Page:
If you paid good money for a lens made by big brand, would you feel cheated if it turns out that it was actually made by somebody else? It's an interesting question – and one that has been brought to the fore by speculation that Leica once again outsourced the design of its lenses.
According to a new report, the Leica DG Vario-Summilux 10-25mm f/1.7 and Leica DG DG Vario-Summilux 25-50mm f/1.7 Micro Four Thirds lenses are not, in fact, designed by Leica, but rather by Konica Minolta.
So, if you bought a pricey Leica lens, would you a) expect it to be designed by Leica, and b) would you be upset if it turns out that it was made by someone else – especially an extinct camera brand that died a dinosaur-like death years ago?
Now, things are slightly muddier when it comes to Leica-branded Micro Four Thirds lenses. Given Leica's ties with Panasonic, it is widely accepted that these optics are actually designed by Panasonic – hence them being nicknamed "Panaleica" lenses among the photo community, to distinguish them from 'real' Leica-designed glass.
For reference, Leica has a history of rebadging Panasonic products, such as the Leica V-Lux 5 (a Panasonic FZ1000 with a red dot on the front), Leica D-Lux 7 (a Panasonic LX100 II in a new body), and arguably the Leica SL2 (whose specs and performance are uncannily similar to the Panasonic S1R).
So, many already assumed that these Leica lenses were designed by somebody else. But the suggestion by 43 Rumors that this somebody else is actually Konica Minolta, rather than Panasonic, feels even more obfuscatory.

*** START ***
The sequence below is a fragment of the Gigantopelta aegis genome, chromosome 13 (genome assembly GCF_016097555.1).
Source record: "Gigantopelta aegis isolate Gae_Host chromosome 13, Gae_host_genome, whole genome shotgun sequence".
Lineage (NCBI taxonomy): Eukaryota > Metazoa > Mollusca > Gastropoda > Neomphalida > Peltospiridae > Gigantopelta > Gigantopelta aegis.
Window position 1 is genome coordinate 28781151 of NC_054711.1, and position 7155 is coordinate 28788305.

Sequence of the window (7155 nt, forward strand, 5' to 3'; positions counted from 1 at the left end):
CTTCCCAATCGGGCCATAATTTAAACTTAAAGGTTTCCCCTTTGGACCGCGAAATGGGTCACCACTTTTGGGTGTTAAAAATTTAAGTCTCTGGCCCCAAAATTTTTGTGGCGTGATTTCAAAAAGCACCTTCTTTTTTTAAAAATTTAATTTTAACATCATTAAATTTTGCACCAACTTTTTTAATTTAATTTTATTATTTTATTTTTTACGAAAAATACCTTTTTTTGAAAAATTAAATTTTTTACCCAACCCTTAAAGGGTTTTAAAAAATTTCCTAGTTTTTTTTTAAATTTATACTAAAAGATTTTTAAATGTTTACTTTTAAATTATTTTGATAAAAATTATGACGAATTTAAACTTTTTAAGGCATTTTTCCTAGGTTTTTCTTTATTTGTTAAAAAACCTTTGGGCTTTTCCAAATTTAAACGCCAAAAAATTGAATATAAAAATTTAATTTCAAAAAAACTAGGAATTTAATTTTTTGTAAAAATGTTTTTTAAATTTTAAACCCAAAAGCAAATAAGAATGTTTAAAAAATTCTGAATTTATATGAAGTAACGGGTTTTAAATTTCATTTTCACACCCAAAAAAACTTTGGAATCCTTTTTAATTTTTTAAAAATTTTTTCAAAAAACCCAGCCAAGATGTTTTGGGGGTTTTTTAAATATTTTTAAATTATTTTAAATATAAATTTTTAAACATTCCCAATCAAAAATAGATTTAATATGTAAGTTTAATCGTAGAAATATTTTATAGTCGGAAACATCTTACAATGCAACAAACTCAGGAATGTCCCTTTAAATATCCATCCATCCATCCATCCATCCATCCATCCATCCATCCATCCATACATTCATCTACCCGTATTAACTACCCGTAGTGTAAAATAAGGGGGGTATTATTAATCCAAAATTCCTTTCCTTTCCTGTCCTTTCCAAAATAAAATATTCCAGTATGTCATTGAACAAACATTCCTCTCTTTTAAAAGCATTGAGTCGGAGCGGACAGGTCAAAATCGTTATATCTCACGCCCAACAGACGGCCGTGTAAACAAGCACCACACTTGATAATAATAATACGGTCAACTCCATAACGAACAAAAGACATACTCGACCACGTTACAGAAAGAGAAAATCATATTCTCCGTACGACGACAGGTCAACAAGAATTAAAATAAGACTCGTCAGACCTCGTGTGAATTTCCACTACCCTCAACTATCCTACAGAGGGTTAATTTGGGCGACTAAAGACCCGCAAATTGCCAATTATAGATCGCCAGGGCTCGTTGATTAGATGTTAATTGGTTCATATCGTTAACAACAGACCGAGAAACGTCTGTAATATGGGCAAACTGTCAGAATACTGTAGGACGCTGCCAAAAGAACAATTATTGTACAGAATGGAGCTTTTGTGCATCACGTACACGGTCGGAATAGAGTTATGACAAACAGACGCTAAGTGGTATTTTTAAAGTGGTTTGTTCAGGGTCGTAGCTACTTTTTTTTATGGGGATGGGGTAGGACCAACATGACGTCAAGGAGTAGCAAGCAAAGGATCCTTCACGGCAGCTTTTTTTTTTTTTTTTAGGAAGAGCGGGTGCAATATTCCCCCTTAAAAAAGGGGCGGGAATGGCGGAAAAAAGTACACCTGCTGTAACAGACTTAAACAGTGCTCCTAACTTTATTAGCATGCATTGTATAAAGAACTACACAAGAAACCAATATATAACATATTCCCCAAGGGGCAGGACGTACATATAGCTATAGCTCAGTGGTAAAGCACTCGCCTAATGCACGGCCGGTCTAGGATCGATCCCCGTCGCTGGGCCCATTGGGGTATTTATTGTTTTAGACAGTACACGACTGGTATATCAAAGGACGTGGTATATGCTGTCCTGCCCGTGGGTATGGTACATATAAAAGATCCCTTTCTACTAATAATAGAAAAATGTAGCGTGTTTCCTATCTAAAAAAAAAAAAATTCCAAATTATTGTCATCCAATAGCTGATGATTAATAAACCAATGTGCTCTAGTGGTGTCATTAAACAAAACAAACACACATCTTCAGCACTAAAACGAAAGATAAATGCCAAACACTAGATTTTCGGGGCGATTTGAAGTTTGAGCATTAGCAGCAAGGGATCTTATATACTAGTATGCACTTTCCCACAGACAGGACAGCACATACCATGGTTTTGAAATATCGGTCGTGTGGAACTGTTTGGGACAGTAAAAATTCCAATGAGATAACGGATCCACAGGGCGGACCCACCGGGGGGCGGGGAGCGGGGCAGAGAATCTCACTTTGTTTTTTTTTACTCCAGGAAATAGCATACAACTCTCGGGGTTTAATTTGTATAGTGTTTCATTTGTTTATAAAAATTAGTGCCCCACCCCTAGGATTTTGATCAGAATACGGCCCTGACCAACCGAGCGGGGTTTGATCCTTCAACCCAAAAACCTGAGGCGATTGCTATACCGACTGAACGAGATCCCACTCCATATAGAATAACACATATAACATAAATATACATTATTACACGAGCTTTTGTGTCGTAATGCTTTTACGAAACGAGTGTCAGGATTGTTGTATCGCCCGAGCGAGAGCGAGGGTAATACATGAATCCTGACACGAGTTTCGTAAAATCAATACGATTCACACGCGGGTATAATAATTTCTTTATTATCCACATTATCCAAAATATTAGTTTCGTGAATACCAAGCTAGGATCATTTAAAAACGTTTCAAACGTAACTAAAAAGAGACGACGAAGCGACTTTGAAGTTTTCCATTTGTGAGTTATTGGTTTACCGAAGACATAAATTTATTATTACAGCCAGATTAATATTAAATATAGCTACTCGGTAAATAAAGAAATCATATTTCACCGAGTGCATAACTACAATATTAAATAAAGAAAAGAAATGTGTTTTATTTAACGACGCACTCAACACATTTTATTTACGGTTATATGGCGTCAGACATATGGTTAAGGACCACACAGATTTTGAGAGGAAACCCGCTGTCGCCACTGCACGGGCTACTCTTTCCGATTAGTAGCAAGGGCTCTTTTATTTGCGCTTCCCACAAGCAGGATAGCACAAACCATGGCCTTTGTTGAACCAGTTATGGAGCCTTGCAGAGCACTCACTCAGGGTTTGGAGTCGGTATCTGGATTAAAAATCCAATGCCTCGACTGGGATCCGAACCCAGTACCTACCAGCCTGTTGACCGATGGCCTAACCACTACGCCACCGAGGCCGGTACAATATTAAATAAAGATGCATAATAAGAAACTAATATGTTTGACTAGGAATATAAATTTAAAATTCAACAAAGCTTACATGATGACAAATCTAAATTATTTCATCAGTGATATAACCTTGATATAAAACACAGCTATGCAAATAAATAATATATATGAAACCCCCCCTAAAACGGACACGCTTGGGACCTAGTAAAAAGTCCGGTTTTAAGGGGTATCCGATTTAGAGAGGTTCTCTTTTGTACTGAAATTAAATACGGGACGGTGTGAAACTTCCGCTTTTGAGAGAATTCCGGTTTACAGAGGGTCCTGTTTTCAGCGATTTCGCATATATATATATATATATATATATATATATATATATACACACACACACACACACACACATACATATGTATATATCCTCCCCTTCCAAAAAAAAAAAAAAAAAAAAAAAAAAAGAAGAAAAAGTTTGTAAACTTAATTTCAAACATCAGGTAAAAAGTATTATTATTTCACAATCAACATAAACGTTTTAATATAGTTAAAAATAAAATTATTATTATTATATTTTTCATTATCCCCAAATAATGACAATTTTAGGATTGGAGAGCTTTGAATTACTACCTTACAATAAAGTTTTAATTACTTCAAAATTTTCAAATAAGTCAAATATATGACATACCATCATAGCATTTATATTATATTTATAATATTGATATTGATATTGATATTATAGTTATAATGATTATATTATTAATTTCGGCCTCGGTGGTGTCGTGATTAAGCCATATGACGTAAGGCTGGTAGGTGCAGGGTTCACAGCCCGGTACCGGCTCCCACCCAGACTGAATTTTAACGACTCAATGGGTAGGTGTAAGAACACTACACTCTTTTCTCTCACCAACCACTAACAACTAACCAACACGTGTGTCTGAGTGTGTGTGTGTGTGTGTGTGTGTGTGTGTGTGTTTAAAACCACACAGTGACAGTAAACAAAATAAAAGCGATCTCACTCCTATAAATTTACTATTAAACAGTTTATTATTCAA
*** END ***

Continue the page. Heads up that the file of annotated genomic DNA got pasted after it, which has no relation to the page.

Again, this isn't the first time that Leica has been accused of putting its name on lenses that somebody else designed. It was claimed that the L-mount Leica Vario-Elmarit-SL 24–70mm f/2.8 ASPH is actually a rebodied version of the Sigma 24-70mm f/2.8 AF DG DN. And this practice may have been going on for some time, as it was also said that the Leica Vario-Elmar 28-70/3,5-4,5 lens from the Nineties was a repurposed Sigma lens.
This practice certainly feels… less than transparent. Ultimately, if a lens delivers the goods optically, it doesn't matter who designed it. We can't help wondering, though, how much outrage there would be if it was discovered that Canon wasn't designing its own lenses. After all, what's the point in buying into a system if you don't know what you're actually getting? Especially a premium brand with a premium price tag.